On track for success

30th July 1999 at 01:00
A SCHEME to help disaffected and disadvantaged pupils has notched up its first success in Scotland. On Track "graduates" have received their certificates at the end of the school session from one of the new members of the Scottish Parliament, Jackie Baillie, who represents Dumbarton.

The three-year programme is being piloted by Dunbartonshire and Lomond Careers Services. The scheme, which originated in the United States, was brought over here through East Lancashire six years ago.

Marjory Logue Dunbartonshire's client services manager, explains its principles: "There are three elements to the programme: enterprise activities, job competencies and individual support.

"The first is student-led and involves each group having its own bank account. Participants are required to raise funds for any outing or social events they want to organise," says Ms Logue.

"The job competencies are cross-referenced to the Royal Sun Alliance's key skills portfolio.

"Individual support reviews, activities and competencies become more career oriented towards the end of the three years. At the start it is general, focused on soft skills to get the pupils to re-engage with the curriculum. This might also involve workshops on managing behaviour."

The programme is voluntary. Pupils are selected during their third year of secondary school. After a careers adviser presentation, they are interviewed and, if they agree to go on the programme, are asked to sign a commitment along with their parents.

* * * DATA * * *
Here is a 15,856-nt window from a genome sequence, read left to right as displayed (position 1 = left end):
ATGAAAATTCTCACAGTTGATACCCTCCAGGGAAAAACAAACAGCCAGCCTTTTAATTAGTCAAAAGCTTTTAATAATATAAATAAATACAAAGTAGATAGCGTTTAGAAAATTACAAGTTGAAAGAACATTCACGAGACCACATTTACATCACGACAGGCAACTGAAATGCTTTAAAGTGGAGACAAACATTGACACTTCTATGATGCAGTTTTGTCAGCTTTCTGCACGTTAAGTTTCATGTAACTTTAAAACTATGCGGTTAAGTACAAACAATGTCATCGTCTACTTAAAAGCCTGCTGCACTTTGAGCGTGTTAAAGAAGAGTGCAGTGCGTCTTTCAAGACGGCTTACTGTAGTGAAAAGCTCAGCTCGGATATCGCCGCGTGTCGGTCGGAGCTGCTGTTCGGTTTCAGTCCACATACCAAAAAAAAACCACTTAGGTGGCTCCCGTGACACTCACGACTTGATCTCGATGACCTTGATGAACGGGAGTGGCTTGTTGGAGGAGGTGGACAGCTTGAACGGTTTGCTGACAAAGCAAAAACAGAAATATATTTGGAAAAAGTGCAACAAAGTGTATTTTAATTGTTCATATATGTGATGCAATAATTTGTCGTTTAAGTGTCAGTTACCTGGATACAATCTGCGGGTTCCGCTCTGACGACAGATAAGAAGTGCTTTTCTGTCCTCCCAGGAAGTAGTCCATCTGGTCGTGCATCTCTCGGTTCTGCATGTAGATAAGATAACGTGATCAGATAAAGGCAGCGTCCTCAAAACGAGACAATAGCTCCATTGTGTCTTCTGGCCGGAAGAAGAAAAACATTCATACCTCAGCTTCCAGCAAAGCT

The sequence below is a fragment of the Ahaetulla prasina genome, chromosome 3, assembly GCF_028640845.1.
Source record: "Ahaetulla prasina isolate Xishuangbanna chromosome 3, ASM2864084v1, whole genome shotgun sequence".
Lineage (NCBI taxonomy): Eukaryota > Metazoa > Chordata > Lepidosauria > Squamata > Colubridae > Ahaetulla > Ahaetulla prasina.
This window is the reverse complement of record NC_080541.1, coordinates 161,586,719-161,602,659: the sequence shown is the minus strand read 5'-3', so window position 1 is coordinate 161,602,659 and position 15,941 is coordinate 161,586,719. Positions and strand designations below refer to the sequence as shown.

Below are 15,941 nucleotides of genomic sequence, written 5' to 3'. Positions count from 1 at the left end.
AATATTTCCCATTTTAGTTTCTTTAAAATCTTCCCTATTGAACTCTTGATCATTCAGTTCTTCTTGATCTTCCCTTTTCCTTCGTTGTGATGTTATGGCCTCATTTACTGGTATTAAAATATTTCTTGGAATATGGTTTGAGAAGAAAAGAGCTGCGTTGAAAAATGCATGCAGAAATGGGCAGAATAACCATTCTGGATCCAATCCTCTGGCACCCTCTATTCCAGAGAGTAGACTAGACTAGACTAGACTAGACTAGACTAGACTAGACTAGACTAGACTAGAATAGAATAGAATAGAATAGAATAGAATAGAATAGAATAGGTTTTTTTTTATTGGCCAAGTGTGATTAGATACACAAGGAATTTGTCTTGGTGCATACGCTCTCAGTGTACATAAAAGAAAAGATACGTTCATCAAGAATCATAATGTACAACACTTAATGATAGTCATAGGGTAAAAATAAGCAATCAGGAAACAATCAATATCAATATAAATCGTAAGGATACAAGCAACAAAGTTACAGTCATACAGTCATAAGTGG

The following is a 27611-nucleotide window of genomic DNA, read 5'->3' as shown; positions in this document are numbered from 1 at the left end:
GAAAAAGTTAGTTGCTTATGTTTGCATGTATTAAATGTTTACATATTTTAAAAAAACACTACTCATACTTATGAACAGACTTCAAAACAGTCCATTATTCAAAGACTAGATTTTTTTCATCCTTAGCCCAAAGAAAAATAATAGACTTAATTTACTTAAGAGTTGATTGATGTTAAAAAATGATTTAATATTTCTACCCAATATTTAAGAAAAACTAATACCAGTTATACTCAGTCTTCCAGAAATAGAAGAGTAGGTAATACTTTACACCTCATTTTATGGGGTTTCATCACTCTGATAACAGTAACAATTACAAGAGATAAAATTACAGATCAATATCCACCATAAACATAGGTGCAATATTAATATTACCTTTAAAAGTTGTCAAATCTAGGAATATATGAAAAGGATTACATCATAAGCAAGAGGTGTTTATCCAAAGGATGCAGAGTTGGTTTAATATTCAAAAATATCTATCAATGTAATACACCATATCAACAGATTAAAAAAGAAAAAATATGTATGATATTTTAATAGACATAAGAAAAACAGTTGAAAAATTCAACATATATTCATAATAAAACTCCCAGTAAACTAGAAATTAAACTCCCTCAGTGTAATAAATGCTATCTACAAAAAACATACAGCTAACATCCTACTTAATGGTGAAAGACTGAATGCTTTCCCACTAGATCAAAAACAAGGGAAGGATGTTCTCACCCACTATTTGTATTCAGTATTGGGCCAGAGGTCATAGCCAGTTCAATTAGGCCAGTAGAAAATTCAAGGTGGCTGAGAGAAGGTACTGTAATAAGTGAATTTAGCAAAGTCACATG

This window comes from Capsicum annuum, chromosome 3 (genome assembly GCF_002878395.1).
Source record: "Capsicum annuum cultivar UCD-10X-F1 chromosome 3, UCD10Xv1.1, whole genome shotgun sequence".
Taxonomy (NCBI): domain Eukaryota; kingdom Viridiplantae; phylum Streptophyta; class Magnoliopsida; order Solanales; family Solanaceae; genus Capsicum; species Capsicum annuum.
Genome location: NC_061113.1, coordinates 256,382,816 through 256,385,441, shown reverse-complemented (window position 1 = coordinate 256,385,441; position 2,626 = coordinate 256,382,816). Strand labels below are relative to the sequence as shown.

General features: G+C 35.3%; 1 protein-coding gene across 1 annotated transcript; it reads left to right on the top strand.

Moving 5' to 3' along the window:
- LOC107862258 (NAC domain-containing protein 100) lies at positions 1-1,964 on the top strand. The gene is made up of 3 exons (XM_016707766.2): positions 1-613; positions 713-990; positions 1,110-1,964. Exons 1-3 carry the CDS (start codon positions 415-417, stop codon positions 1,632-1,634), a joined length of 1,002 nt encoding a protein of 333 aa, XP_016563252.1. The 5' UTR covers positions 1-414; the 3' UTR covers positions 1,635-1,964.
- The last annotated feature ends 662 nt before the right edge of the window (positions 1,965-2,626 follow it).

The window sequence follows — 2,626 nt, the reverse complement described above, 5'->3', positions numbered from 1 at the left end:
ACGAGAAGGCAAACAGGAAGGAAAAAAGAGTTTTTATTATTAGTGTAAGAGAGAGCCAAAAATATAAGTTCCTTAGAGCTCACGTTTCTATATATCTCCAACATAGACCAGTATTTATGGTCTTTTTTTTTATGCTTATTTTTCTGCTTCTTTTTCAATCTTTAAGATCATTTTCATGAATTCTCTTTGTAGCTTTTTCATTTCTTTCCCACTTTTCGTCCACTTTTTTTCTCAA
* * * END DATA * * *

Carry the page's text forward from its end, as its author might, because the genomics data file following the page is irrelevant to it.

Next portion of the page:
Even if a pupil opts out of the group, the careers adviser remains committed and the bi-monthly individual meetings continue for the following two years.

"The voluntary aspect is crucial to success," Ms Logue says, "and, as it is student led, they soon learn to challenge in a non-agressive way any executive decisions in which they've not been involved. I think that proves how empowered these sometimes extremely disadvantaged pupils can feel.

"If we are serious about social inclusion, then programmes like On Track should be expanded to give more pupils the opportunity."

After one year, she believes that On Track in her area will exceed the national average for success. "National figures are achieving 82 per cent and we are confident we can exceed this," she says. "Pupils say the programme allows them to be in control and makes them feel responsible and respected."

Dunbartonshire and Lomond Careers Services. Tel: 0141 762 0072

Subscribe to get access to the content on this page.

If you are already a Tes/ Tes Scotland subscriber please log in with your username or email address to get full access to our back issues, CPD library and membership plus page.

Not a subscriber? Find out more about our subscription offers.
Subscribe now
Existing subscriber?
Enter subscription number

Comments

The guide by your side – ensuring you are always up to date with the latest in education.

Get Tes magazine online and delivered to your door. Stay up to date with the latest research, teacher innovation and insight, plus classroom tips and techniques with a Tes magazine subscription.
With a Tes magazine subscription you get exclusive access to our CPD library. Including our New Teachers’ special for NQTS, Ed Tech, How to Get a Job, Trip Planner, Ed Biz Special and all Tes back issues.

Subscribe now